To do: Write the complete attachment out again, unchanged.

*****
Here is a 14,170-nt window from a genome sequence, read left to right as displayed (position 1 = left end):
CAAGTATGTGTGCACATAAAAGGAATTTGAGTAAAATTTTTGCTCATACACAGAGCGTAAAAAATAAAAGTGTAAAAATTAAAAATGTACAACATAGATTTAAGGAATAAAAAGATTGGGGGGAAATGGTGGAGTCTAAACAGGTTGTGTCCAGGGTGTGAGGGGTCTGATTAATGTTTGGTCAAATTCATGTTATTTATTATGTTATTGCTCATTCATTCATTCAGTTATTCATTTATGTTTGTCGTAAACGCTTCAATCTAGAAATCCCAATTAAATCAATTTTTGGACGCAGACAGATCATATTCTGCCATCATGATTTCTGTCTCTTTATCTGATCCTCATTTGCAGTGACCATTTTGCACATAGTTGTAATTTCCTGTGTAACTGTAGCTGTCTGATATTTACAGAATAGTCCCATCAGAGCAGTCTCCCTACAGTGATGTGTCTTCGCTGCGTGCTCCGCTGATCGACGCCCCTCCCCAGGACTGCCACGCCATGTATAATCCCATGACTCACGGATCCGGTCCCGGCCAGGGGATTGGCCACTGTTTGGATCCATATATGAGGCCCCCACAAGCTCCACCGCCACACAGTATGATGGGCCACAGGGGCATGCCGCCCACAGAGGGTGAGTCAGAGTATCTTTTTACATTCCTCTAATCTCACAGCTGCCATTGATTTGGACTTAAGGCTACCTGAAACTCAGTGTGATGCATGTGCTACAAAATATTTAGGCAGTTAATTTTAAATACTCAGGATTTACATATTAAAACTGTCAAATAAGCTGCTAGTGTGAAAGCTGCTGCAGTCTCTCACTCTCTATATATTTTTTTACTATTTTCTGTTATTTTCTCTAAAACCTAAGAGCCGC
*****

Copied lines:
Here is a 14,170-nt window from a genome sequence, read left to right as displayed (position 1 = left end):
CAAGTATGTGTGCACATAAAAGGAATTTGAGTAAAATTTTTGCTCATACACAGAGCGTAAAAAATAAAAGTGTAAAAATTAAAAATGTACAACATAGATTTAAGGAATAAAAAGATTGGGGGGAAATGGTGGAGTCTAAACAGGTTGTGTCCAGGGTGTGAGGGGTCTGATTAATGTTTGGTCAAATTCATGTTATTTATTATGTTATTGCTCATTCATTCATTCAGTTATTCATTTATGTTTGTCGTAAACGCTTCAATCTAGAAATCCCAATTAAATCAATTTTTGGACGCAGACAGATCATATTCTGCCATCATGATTTCTGTCTCTTTATCTGATCCTCATTTGCAGTGACCATTTTGCACATAGTTGTAATTTCCTGTGTAACTGTAGCTGTCTGATATTTACAGAATAGTCCCATCAGAGCAGTCTCCCTACAGTGATGTGTCTTCGCTGCGTGCTCCGCTGATCGACGCCCCTCCCCAGGACTGCCACGCCATGTATAATCCCATGACTCACGGATCCGGTCCCGGCCAGGGGATTGGCCACTGTTTGGATCCATATATGAGGCCCCCACAAGCTCCACCGCCACACAGTATGATGGGCCACAGGGGCATGCCGCCCACAGAGGGTGAGTCAGAGTATCTTTTTACATTCCTCTAATCTCACAGCTGCCATTGATTTGGACTTAAGGCTACCTGAAACTCAGTGTGATGCATGTGCTACAAAATATTTAGGCAGTTAATTTTAAATACTCAGGATTTACATATTAAAACTGTCAAATAAGCTGCTAGTGTGAAAGCTGCTGCAGTCTCTCACTCTCTATATATTTTTTTACTATTTTCTGTTATTTTCTCTAAAACCTAAGAGCCGC